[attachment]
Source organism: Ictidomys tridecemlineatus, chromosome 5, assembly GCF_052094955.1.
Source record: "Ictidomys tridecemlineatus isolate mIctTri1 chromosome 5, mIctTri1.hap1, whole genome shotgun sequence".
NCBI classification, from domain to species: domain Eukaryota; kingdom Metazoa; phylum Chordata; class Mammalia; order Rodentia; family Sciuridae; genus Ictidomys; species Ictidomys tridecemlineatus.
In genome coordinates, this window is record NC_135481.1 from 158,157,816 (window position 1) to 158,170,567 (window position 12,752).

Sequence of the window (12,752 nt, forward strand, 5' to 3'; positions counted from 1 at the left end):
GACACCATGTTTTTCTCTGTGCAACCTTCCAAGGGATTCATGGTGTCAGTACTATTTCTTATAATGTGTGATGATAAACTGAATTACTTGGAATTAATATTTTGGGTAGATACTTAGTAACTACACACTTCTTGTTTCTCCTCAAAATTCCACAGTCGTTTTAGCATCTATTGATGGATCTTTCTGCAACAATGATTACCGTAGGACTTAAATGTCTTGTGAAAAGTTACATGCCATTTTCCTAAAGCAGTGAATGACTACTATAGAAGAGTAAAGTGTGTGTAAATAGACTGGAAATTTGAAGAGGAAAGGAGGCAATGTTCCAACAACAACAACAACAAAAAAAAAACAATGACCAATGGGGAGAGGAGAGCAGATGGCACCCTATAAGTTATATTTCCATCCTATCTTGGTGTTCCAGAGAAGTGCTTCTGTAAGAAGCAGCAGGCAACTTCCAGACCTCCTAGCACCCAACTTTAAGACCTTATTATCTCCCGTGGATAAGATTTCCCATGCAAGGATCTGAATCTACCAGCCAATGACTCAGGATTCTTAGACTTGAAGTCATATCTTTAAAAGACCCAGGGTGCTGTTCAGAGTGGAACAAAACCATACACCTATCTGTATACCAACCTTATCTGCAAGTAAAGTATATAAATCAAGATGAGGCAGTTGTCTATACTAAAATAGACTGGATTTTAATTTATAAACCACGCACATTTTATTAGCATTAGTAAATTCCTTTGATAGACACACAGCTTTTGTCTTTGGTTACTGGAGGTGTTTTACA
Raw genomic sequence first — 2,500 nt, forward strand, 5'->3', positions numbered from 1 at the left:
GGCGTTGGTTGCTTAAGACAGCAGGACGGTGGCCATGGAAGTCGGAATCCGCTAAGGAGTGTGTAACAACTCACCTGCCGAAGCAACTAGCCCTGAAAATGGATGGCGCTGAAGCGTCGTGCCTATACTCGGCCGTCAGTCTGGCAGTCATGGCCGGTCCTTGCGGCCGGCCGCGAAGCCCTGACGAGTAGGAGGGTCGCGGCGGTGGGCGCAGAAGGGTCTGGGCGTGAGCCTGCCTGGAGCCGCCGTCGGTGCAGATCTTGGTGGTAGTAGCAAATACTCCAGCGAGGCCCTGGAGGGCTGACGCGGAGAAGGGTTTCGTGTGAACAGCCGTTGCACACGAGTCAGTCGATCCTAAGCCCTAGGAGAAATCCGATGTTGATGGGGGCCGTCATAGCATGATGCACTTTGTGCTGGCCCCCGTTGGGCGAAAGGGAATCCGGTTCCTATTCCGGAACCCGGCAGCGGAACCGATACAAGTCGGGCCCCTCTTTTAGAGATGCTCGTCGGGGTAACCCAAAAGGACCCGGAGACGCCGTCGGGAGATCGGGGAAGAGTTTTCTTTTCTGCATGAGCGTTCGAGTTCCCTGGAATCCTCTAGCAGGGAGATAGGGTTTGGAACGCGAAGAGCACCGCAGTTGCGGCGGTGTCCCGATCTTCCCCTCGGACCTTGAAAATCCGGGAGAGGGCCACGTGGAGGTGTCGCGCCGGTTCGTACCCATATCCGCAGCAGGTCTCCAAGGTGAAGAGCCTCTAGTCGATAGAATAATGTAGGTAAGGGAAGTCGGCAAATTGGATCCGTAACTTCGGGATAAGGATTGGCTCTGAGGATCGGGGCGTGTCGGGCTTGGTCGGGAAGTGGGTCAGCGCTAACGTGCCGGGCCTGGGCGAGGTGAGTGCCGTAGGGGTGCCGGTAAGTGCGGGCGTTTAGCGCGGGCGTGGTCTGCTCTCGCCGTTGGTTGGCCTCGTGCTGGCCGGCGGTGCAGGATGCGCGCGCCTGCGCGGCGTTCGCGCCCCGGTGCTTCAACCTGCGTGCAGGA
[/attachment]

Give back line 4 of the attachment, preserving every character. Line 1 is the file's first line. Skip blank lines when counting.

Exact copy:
In genome coordinates, this window is record NC_135481.1 from 158,157,816 (window position 1) to 158,170,567 (window position 12,752).